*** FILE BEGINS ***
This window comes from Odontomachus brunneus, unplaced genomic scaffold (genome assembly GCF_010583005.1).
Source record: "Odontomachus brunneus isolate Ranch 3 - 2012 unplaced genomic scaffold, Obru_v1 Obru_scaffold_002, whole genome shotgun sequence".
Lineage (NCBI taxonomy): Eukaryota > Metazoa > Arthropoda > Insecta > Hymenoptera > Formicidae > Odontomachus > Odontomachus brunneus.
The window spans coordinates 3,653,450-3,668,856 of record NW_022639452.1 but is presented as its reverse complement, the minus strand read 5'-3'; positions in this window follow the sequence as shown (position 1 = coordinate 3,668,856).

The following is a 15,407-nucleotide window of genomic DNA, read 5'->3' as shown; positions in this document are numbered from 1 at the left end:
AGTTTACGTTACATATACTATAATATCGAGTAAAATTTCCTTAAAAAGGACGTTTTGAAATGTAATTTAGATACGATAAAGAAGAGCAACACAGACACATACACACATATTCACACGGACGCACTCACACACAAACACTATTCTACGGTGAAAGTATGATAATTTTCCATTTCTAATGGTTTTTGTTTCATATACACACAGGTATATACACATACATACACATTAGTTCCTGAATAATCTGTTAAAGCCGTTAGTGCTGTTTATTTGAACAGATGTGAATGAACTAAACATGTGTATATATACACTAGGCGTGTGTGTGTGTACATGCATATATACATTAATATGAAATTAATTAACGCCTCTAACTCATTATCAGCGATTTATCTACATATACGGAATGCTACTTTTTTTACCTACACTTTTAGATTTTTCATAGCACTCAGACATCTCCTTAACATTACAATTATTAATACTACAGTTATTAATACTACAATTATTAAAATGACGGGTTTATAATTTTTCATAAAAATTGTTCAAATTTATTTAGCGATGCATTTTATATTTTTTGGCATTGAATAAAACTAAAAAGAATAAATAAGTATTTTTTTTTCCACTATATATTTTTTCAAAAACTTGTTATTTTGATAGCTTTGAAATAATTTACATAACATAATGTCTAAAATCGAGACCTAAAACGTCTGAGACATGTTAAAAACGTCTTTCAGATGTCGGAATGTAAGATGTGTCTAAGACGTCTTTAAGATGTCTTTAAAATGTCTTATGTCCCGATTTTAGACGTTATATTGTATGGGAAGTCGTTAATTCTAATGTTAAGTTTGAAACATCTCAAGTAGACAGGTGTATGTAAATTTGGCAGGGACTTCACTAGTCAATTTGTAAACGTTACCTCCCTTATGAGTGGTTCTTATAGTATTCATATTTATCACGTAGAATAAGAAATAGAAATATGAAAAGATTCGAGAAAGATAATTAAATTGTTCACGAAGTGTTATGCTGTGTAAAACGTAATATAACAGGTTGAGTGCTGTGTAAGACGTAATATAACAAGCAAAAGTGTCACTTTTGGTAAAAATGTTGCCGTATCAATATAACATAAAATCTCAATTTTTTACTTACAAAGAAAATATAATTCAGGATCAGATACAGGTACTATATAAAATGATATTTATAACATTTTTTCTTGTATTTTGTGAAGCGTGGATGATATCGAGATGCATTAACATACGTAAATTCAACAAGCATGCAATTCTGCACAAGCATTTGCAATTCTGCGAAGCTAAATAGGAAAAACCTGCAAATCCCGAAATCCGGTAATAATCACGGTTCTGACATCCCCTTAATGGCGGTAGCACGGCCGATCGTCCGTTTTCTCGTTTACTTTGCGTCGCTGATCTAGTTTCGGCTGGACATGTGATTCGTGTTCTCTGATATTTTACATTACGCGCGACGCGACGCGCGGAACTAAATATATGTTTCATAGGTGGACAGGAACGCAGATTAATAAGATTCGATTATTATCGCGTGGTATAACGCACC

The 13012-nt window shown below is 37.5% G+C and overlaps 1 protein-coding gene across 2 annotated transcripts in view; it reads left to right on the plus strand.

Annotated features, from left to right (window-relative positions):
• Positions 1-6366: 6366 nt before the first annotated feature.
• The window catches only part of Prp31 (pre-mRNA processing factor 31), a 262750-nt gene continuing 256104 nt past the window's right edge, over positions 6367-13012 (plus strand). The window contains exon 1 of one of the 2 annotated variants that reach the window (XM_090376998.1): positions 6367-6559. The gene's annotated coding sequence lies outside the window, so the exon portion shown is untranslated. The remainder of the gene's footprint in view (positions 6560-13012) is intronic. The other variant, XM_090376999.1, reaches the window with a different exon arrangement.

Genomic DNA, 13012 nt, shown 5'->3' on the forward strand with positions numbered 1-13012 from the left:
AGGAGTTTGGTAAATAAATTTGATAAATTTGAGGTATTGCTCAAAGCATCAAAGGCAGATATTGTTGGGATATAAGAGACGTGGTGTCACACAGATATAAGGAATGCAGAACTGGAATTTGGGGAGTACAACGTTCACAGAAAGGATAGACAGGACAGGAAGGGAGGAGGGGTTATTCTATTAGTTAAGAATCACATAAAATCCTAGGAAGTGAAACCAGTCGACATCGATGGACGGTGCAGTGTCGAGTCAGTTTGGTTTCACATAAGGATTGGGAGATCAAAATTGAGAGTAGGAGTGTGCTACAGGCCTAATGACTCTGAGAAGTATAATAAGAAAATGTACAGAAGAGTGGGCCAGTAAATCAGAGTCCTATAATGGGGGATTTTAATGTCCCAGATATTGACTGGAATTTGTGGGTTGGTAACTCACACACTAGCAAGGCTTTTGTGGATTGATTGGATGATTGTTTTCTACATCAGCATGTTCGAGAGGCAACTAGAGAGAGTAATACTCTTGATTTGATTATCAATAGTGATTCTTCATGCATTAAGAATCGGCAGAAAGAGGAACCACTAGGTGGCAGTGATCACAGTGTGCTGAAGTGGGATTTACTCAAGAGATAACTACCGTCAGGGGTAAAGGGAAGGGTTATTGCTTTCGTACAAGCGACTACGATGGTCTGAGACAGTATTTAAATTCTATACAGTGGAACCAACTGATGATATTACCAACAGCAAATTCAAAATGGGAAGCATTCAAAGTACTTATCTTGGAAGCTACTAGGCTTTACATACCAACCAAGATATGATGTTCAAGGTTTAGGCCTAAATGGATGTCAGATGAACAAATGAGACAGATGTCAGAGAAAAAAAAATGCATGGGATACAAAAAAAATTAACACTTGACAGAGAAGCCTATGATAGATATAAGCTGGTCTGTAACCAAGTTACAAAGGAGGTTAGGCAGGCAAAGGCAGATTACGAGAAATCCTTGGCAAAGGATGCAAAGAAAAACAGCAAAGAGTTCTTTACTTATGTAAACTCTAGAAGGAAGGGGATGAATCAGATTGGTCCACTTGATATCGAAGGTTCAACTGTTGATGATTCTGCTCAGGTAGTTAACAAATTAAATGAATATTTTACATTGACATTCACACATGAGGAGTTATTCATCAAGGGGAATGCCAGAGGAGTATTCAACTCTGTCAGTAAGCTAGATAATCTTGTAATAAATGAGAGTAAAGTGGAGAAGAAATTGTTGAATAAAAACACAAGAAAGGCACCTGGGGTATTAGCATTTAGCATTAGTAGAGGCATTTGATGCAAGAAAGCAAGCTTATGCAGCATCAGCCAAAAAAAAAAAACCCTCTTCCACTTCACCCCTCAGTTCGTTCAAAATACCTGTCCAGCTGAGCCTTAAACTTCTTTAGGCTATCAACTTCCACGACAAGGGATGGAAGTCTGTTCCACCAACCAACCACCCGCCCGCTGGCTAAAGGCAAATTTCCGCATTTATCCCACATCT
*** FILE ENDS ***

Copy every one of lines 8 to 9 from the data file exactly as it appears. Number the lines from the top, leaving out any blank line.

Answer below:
Annotated features, from left to right (window-relative positions):
• Positions 1-6366: 6366 nt before the first annotated feature.